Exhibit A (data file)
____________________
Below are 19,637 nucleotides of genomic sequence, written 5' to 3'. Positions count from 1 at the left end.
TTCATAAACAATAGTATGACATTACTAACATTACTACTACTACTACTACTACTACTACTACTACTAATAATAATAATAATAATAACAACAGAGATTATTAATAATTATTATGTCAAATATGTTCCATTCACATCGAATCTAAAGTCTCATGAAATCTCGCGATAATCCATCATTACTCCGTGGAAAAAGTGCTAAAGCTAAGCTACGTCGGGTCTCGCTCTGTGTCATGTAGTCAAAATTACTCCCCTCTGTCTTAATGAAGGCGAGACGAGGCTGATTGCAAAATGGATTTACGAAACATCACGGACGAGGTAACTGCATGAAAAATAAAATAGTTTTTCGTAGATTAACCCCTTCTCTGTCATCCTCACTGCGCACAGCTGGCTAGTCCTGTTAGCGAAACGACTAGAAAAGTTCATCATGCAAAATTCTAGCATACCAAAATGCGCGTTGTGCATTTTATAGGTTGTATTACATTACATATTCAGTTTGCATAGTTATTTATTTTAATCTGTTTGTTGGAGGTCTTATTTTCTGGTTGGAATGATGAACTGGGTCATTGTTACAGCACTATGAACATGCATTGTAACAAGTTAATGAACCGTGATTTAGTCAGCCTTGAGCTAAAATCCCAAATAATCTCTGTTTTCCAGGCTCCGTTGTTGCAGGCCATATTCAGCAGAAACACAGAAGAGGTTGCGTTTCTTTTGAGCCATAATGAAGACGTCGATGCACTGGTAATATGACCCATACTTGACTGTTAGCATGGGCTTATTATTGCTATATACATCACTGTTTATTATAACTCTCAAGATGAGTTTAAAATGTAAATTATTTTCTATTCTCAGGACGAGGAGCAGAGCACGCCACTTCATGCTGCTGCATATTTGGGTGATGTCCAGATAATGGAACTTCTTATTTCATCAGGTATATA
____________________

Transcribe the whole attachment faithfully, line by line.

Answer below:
Below are 19,637 nucleotides of genomic sequence, written 5' to 3'. Positions count from 1 at the left end.
TTCATAAACAATAGTATGACATTACTAACATTACTACTACTACTACTACTACTACTACTACTACTAATAATAATAATAATAATAACAACAGAGATTATTAATAATTATTATGTCAAATATGTTCCATTCACATCGAATCTAAAGTCTCATGAAATCTCGCGATAATCCATCATTACTCCGTGGAAAAAGTGCTAAAGCTAAGCTACGTCGGGTCTCGCTCTGTGTCATGTAGTCAAAATTACTCCCCTCTGTCTTAATGAAGGCGAGACGAGGCTGATTGCAAAATGGATTTACGAAACATCACGGACGAGGTAACTGCATGAAAAATAAAATAGTTTTTCGTAGATTAACCCCTTCTCTGTCATCCTCACTGCGCACAGCTGGCTAGTCCTGTTAGCGAAACGACTAGAAAAGTTCATCATGCAAAATTCTAGCATACCAAAATGCGCGTTGTGCATTTTATAGGTTGTATTACATTACATATTCAGTTTGCATAGTTATTTATTTTAATCTGTTTGTTGGAGGTCTTATTTTCTGGTTGGAATGATGAACTGGGTCATTGTTACAGCACTATGAACATGCATTGTAACAAGTTAATGAACCGTGATTTAGTCAGCCTTGAGCTAAAATCCCAAATAATCTCTGTTTTCCAGGCTCCGTTGTTGCAGGCCATATTCAGCAGAAACACAGAAGAGGTTGCGTTTCTTTTGAGCCATAATGAAGACGTCGATGCACTGGTAATATGACCCATACTTGACTGTTAGCATGGGCTTATTATTGCTATATACATCACTGTTTATTATAACTCTCAAGATGAGTTTAAAATGTAAATTATTTTCTATTCTCAGGACGAGGAGCAGAGCACGCCACTTCATGCTGCTGCATATTTGGGTGATGTCCAGATAATGGAACTTCTTATTTCATCAGGTATATA